Nearly 150 Japanese politicians have paid homage at the Yasukuni shrine which honours the nation's war dead including a number of senior military and political figures convicted of war crimes after World War II.
China and South Korea see the shrine as a symbol of what they say is Japan's unwillingness to repent of its aggressive warring last century, while the US tries to discourage visits, which it views as unnecessary provocations.
Shinzo Abe, Japanese prime minister, stayed away from Yasukuni, having offered a symbolic gift on Monday at the start of the three-day spring festival.
However, the right-wing minister for internal affairs and communications, Yoshitaka Shindo, was among the worshippers who visited on Tuesday. It was his second visit in 10 days.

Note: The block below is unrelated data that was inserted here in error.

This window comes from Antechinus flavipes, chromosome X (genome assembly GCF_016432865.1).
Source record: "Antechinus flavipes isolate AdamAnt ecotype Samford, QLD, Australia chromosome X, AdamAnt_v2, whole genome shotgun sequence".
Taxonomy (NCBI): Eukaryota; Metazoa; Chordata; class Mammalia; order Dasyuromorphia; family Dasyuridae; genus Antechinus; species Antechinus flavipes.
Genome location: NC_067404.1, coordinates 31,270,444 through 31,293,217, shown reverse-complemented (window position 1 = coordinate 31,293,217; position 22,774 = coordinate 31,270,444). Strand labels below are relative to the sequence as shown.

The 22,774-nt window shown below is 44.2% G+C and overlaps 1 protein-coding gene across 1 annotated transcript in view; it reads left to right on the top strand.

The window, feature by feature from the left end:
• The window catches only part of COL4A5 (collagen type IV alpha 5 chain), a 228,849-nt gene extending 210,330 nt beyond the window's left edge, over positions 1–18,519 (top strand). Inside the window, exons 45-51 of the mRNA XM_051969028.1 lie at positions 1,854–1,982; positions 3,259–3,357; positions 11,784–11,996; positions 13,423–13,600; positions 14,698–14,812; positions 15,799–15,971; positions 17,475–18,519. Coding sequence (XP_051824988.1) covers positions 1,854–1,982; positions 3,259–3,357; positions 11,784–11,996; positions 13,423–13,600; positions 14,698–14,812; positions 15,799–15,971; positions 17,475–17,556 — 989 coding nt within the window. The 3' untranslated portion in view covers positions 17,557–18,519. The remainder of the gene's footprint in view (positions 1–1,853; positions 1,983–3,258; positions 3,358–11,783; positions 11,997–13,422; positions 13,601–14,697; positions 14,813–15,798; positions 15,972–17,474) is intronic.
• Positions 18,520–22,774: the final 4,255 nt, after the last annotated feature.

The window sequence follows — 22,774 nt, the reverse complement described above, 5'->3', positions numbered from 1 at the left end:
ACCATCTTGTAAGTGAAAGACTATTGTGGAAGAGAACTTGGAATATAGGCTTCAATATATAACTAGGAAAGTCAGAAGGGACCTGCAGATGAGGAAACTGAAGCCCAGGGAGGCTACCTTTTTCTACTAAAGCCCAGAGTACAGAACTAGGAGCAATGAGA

"I renew my faith in peace so that such tragedies will never be repeated. This is the belief that I always keep in mind when I come to Yasukuni Shrine," he said, adding that he was there in a private capacity.
The mass visit will inevitably further aggravate strained ties in East Asia, and could irritate the US, coming the day before the US president, Barack Obama, arrives on the first leg of a four-nation trip, which also includes Seoul.
Abe's own visit to the shrine on December 26 immediately sparked fury in Asia. Many of Japan's neighbours suffered terrible atrocities at the hands of the Imperial army during the second world war, and view visits to the shrine as an insult.
Conservative politicians make regular trips to the shrine during spring and autumn festivals, and on the August 15 anniversary of Japan's defeat.
"Speaking personally, my father is enshrined here," said Hidehisa Otsuji, a member of Japan's upper house of parliament, who was at Yasukuni.
"The souls revered here are the people who lost their lives purely for the sake of the country."